From the same edition, Local Section, page 1 headline:
"Penn State seeks aid, tuition increases: Students would pay up to 4.9% more in the 2011-12 school year under a plan to be submitted to the state."

Navy Fires More Leaders

There has been another rash of firings in the Navy lately, and this story details the end of three careers.  I believe the total count of fired Commanding Officers is in excess of a dozen or so for the year.  These stories are hardy perennials, quaint oddities that don't seem to fit in well with a world of shirked responsibility, forgiveness as a matter or course, and instantaneous redemption.  How--many ask--can the Navy continue to hold its Commanding Officers to such ridiculously high standards?  Where is the flexibility in a system of human beings, one that accounts for moments of weakness, errors in judgment?  Isn't this kind of approach simply inconsistent with our complicated, hectic, modern world, colored as it is in hues of grey?

The plain truth of the matter is that the Navy remains a beacon of accountability and responsibility.  Command is not a birthright, it is a great privilege, one that can and should be removed should the an individual forget his or her place.  Yes, the practice of firing CO's seems quaint and anachronistic, but only because the general society has seemingly moved beyond notions of individual accountability, responsibility and culpability.  The nation's financial system nearly fails, but were Wall Street titans removed by their Boards?  How many resigned out of a sense of shame?  How many members of Congress resigned over their roles in the oversight and regulation--or lack thereof--of the financial industry?  Dig deeply enough, and you'll find greedy "homeowners" who never should have "bought" houses in the first place, or who bought houses far beyond their means.  Where is their accountability, as the government falls all over itself to "keep them in their homes" and worse yet, conspires to "save" those who are "suffering" as their house value has fallen below what they owe?  The Navy--and its insistence on accountability and responsibility--looks like a carnival attraction, a bearded-lady if you will--in a world of residue-free irresponsibility.

Where the Navy is most unlike the civilian world--is at sea.  There, a commanding officer remains a figure of the past--someone whose authority is maximal, even in the age of networking and reach-back.  The interesting thing is that very few people in the Navy--where this Draconian system remains--seem to want to dispense with it.  This is because it is well-understood--that the the privilege of command is a fleeting sensation.   Those who are commanded are the beneficiaries of the system, as their lives--their very existences--are placed uniquely in the care of the Commanding Officer.  They have a right to expect that their leader will be held to exacting standards of professionalism and personal accountability.  Their parents, husbands, wives, children and friends should also expect this to be so, as the Commander is entrusted with the treasured life of their loved-one.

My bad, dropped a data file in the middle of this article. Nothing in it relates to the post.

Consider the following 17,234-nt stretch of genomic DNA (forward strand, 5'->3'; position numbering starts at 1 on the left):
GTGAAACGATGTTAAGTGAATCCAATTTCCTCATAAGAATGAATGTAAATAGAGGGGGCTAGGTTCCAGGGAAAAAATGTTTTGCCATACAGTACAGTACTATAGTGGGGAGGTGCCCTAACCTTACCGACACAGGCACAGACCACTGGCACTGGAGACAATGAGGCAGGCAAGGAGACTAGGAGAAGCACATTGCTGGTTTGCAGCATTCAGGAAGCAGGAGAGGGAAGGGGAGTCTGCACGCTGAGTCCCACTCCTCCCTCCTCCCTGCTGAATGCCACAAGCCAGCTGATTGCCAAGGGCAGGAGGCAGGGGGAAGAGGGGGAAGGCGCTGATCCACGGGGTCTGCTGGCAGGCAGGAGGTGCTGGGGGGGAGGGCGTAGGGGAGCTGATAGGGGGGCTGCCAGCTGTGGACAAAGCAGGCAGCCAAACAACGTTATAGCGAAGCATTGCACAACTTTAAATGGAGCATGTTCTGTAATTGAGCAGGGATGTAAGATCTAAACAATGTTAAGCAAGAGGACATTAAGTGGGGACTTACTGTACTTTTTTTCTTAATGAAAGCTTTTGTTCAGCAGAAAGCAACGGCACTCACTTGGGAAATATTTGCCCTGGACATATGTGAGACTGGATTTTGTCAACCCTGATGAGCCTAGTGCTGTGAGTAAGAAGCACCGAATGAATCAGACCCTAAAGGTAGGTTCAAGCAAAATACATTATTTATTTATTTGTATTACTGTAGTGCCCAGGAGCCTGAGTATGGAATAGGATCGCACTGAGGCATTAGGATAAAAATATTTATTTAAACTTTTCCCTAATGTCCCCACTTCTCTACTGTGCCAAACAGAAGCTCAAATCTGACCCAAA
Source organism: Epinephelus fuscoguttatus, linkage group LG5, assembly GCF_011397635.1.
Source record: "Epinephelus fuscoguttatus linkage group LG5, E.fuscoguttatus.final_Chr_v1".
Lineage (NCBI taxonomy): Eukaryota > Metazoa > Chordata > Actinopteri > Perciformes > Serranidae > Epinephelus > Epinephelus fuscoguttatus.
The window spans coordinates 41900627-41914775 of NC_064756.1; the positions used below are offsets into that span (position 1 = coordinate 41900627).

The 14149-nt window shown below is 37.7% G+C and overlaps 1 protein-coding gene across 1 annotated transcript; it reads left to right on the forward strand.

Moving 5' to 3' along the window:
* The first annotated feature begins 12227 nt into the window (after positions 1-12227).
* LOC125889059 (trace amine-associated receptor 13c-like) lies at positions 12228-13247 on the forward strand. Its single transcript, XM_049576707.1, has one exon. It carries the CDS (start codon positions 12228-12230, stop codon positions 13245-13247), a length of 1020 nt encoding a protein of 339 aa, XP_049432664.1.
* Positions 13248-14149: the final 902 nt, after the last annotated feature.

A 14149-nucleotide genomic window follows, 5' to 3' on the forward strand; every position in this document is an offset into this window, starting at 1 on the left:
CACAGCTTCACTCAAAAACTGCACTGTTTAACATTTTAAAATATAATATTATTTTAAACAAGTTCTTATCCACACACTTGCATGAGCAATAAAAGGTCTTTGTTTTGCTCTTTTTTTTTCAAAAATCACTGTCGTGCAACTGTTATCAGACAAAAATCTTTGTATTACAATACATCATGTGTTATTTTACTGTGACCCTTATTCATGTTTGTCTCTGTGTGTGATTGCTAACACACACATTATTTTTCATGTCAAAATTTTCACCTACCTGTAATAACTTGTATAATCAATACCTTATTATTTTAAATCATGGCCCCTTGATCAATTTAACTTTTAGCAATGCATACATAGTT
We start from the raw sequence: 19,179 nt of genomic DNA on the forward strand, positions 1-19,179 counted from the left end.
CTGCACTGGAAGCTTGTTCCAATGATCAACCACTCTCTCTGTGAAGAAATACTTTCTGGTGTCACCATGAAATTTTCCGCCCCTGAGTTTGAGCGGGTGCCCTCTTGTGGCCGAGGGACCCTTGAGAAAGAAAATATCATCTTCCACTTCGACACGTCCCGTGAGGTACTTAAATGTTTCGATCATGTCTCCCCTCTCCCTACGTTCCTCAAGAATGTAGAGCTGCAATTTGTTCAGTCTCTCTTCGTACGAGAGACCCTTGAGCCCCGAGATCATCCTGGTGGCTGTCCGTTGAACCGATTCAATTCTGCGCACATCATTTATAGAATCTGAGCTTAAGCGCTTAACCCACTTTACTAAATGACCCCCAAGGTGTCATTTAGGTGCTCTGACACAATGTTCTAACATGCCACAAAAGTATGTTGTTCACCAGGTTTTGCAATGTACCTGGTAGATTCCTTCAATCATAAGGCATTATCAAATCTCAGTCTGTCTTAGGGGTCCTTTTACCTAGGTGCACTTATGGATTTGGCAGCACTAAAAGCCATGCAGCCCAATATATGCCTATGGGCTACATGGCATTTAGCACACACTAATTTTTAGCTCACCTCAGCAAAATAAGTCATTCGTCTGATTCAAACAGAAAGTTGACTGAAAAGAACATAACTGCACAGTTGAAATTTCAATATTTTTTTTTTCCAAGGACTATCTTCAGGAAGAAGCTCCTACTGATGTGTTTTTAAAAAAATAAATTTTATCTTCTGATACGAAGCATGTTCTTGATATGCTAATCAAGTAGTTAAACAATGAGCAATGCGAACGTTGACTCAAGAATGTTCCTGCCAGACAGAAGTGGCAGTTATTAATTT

Even in the Navy though--this system of accountability is fraying.  Where?  It is in those elements of the Navy MOST removed from the sea, the ones closest to the general society that finds the system anachronistic.  I write here of those in the Navy who preside over large--mainly civilian--organizations dedicated to the acquisition of ships, airplanes, weapons, sensors, and things.   Known mainly as "Program Managers" or "Program Executive Officers", these officers preside over organizations that routinely underestimate costs, mismanage allocated funds, collude with industry, and then deliver whatever capability was sought at 150% of estimated cost (which in some cases, would be a bargain).  Secretary of Defense Gates recently fired the Joint-Strike Fighter Program Manager--but such sackings have been rare, even as cost over-runs have reach epidemic proportions.  The culture of accountability and responsibility does not approach that of the operational Navy, and it is to the detriment of the Navy as a whole.